Ripe for Rejection: A Methodology for States’ Departure from Utah v. Strieff and Its Poisonous Fruit
45 Pages Posted: 31 Jan 2017 Last revised: 28 Nov 2017
Date Written: 2016
After Utah v. Strieff, a police officer can stop a man on the sidewalk, run his name through a warrant database, arrest him for an old violation, search his person, and seize anything in his pockets or within his immediate reach without a warrant or consent. This scenario and its consequences invite potential abuse. The contraband in someone’s pocket is more of a treasure to law enforcement than the actual execution of an outstanding misdemeanor warrant.
This Article outlines the arguments that state courts should accept when facing the question of whether the attenuation doctrine — an exception to the exclusionary rule — applies when an outstanding warrant is uncovered during an illegal stop.
As the controlling test for application of the attenuation doctrine, the Brown factors — temporal proximity, presence of intervening circumstances, and purpose and flagrancy of official misconduct — show that an outstanding warrant does not attenuate the causal connection between an illegal stop and the seizure of evidence during the search incident to arrest. Excluding such evidence serves the original purposes of the exclusionary rule: deterring official misconduct, remedying the aggrieved party, and preserving judicial integrity.
When considering a Supreme Court decision on a criminal procedure issue of constitutional magnitude, some states embrace the ideals of Federalism and exercise the ability and duty to reject it, if that decision conflicts with their state constitution and precedent. A state’s analytical approach to constitutional questions, as well as its pre-Strieff position in the state split, indicate how likely that state is to depart from the Supreme Court with regard to Utah v. Strieff. In addition, the warrant and population statistics of each state demonstrate the potential for Strieff-induced problems in that state (i.e., the greater the warrant ratio, the more likely an illegal stop will uncover an outstanding warrant).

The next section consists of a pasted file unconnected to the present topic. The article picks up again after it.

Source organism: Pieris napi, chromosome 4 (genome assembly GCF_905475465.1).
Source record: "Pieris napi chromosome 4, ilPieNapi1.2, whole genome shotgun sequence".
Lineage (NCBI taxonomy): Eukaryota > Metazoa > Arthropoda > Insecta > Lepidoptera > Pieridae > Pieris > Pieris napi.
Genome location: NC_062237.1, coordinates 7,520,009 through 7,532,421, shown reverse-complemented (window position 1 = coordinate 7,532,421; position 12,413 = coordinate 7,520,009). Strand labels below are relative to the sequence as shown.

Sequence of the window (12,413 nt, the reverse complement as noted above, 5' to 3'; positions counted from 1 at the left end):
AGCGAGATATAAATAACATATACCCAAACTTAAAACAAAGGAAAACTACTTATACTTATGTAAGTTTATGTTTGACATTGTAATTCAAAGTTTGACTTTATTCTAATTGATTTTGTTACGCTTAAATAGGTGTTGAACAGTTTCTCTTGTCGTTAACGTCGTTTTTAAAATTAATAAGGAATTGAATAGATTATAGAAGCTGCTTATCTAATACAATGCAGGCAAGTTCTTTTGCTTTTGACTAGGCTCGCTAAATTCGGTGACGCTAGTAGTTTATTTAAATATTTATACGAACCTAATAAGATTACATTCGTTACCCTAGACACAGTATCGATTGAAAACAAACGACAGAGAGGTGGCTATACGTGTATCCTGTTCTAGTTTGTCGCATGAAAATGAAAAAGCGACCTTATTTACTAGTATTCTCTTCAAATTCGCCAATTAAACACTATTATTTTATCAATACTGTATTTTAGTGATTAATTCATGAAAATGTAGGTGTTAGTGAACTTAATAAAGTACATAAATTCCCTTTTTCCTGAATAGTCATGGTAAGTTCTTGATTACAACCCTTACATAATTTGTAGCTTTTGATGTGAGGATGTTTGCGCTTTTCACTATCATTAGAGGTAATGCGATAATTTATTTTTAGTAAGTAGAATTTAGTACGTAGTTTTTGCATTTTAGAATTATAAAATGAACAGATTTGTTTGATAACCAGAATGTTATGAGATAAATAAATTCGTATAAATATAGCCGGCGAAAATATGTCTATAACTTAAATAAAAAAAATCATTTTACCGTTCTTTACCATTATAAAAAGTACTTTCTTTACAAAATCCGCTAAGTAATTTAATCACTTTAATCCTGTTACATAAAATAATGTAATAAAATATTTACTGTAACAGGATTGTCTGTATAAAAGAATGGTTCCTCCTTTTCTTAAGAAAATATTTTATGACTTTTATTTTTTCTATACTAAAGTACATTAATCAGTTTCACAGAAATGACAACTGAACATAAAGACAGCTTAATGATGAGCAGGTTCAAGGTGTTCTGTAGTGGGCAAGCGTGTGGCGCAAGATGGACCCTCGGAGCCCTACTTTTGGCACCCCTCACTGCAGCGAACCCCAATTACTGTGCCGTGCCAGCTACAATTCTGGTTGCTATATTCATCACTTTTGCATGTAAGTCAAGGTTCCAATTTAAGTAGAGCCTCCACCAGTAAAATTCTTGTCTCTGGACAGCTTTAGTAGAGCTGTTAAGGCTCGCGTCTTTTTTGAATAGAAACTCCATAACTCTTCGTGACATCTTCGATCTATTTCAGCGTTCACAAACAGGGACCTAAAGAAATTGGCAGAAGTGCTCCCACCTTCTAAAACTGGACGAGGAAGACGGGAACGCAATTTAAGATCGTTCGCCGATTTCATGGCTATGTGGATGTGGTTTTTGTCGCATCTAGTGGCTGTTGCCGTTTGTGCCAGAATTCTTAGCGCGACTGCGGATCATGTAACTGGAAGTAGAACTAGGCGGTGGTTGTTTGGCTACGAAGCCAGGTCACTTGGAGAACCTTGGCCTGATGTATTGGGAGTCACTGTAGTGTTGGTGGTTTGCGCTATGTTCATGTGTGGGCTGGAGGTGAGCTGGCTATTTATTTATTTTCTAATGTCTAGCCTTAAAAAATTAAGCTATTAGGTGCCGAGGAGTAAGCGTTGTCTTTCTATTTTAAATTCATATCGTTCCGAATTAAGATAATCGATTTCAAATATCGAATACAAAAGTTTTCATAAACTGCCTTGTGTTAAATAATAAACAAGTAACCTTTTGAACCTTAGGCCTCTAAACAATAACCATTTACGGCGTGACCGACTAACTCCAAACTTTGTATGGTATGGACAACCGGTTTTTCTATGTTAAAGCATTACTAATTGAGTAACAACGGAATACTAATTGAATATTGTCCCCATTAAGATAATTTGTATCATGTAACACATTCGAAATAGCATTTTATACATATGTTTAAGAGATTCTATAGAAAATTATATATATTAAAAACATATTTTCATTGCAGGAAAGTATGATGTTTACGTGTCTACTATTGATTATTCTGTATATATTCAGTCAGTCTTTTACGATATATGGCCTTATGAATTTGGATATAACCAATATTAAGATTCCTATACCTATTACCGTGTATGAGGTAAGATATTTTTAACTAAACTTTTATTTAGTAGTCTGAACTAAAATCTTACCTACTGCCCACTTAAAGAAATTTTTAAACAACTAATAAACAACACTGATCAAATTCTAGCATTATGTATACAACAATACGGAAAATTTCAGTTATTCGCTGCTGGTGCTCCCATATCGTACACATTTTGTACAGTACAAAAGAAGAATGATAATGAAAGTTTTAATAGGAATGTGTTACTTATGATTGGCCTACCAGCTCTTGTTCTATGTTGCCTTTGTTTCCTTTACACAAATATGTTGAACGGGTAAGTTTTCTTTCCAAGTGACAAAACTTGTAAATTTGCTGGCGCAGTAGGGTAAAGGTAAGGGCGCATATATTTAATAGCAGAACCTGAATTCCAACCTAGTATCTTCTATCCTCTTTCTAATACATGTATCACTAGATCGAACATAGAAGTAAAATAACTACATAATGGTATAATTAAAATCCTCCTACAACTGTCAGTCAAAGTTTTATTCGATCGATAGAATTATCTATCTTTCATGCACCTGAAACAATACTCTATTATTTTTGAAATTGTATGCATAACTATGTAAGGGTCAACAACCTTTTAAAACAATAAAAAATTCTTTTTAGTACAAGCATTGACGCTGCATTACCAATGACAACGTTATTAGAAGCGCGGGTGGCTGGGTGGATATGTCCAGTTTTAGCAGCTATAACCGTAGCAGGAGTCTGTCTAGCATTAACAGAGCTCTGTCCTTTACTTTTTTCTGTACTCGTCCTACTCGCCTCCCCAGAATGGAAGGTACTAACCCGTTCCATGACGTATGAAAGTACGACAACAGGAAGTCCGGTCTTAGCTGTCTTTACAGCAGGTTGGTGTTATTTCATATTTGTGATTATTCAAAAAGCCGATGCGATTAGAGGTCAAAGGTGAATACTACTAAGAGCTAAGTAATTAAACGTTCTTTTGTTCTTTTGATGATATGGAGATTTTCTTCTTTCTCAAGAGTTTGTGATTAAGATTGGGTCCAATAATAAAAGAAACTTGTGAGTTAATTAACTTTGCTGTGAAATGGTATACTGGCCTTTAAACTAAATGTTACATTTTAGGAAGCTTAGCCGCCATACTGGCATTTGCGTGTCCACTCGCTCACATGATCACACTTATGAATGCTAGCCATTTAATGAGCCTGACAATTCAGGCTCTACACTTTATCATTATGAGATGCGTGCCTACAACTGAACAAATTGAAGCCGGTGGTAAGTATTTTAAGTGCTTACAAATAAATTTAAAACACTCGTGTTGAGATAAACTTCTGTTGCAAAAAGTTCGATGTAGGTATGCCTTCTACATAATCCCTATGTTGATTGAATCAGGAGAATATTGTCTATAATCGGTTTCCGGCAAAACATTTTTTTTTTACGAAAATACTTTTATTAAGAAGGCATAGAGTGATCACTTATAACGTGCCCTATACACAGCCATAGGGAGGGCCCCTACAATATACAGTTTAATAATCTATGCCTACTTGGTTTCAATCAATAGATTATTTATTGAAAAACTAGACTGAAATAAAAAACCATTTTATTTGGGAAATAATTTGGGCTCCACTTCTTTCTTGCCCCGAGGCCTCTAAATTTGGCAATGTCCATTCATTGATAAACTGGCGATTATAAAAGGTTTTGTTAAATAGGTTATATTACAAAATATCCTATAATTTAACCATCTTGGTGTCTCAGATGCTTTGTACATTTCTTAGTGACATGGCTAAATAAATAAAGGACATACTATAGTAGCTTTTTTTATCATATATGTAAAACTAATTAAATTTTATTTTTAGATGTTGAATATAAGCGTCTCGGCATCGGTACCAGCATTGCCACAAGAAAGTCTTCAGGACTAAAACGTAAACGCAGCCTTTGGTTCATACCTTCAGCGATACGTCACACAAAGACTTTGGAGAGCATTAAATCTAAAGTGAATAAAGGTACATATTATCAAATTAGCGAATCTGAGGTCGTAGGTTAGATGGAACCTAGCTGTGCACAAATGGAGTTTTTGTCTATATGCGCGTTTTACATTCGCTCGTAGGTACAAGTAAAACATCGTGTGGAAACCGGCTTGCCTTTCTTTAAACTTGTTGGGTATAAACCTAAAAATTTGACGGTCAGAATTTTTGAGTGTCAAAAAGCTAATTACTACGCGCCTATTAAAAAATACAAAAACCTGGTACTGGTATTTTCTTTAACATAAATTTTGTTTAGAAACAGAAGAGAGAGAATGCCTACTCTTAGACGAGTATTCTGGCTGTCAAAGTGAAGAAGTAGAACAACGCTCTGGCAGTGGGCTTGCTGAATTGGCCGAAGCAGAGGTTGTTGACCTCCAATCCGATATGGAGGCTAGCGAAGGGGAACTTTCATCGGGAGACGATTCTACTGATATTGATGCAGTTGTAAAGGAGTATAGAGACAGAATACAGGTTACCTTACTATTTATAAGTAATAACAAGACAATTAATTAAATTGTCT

At the intersection of these categories stand six states: Delaware, Nevada, New Jersey, New Mexico, Oregon, and Utah. While this Article’s utility and relevance is universally applicable, these six states are the most likely to and would benefit most from rejecting Utah v. Strieff and its poisonous fruit.
Keywords: Utah v. Strieff, Strieff, exclusionary rule, attenuation doctrine, fruit of the poisonous tree, Fourth Amendment, federalism, outstanding warrants, Brown factors
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